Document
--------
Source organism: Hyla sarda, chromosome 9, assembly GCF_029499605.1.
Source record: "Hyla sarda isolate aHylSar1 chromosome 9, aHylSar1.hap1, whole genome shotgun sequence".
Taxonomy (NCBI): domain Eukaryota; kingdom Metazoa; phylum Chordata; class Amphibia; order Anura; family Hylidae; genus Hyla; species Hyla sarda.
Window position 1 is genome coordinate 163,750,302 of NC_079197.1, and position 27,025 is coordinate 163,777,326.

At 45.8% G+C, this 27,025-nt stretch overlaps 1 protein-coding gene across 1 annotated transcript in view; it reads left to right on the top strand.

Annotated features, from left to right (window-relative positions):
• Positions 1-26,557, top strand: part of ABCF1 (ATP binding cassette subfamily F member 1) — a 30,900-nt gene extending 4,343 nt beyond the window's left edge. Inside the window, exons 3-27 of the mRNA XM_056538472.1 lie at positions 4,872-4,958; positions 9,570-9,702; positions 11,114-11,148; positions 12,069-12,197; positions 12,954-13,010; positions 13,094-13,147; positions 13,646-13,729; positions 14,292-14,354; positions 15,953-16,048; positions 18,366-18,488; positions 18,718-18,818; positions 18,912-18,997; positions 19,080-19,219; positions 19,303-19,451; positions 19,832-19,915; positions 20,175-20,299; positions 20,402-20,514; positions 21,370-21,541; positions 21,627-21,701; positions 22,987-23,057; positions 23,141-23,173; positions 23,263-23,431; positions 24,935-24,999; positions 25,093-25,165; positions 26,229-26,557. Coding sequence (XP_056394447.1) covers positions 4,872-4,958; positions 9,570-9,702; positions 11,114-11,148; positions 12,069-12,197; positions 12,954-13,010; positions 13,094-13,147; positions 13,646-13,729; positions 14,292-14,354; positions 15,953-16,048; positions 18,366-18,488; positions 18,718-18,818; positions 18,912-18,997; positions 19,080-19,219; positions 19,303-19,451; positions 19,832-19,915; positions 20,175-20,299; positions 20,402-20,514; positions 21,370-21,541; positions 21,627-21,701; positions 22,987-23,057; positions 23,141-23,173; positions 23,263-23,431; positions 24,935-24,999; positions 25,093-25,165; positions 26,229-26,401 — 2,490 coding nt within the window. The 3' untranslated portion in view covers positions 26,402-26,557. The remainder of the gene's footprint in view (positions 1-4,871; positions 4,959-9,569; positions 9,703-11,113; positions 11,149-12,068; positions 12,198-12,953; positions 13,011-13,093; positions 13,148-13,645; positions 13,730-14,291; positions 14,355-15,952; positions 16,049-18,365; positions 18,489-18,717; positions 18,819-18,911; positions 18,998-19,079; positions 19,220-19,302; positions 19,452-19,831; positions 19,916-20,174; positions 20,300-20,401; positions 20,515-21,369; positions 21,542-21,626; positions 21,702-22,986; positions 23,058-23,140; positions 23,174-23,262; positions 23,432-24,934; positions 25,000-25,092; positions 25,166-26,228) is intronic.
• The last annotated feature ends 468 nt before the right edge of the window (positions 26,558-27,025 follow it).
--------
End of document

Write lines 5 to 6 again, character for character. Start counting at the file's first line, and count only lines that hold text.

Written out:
At 45.8% G+C, this 27,025-nt stretch overlaps 1 protein-coding gene across 1 annotated transcript in view; it reads left to right on the top strand.

Annotated features, from left to right (window-relative positions):